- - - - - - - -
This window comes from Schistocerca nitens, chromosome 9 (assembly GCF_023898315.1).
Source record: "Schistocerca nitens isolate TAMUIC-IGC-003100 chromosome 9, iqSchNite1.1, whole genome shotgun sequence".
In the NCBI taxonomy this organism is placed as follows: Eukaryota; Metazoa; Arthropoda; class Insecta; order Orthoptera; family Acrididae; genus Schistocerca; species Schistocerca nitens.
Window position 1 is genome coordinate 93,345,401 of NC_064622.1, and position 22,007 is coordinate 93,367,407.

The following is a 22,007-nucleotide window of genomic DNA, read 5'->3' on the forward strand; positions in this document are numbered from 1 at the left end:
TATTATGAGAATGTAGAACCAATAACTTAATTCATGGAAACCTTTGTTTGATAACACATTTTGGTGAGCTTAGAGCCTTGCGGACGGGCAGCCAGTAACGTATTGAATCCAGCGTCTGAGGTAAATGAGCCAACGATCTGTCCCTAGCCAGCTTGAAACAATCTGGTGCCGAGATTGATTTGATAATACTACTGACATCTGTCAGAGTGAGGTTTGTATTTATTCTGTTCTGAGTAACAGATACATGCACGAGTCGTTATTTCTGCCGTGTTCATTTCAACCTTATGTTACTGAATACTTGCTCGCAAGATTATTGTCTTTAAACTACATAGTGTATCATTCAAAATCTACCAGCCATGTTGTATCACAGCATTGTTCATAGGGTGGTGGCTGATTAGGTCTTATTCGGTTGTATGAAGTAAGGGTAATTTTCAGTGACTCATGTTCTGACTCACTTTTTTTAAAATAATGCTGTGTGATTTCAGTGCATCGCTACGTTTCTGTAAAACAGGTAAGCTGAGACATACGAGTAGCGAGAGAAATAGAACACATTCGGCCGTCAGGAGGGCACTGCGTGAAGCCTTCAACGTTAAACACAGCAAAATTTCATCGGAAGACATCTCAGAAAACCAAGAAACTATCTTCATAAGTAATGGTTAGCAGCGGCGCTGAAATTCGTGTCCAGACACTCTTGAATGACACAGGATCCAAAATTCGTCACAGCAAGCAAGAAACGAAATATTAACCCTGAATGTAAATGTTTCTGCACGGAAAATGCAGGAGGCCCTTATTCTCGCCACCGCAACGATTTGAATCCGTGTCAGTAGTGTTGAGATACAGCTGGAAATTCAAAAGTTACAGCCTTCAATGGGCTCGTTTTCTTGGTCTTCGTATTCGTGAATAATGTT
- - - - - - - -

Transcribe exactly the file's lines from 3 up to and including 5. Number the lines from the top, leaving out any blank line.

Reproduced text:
In the NCBI taxonomy this organism is placed as follows: Eukaryota; Metazoa; Arthropoda; class Insecta; order Orthoptera; family Acrididae; genus Schistocerca; species Schistocerca nitens.
Window position 1 is genome coordinate 93,345,401 of NC_064622.1, and position 22,007 is coordinate 93,367,407.

The following is a 22,007-nucleotide window of genomic DNA, read 5'->3' on the forward strand; positions in this document are numbered from 1 at the left end: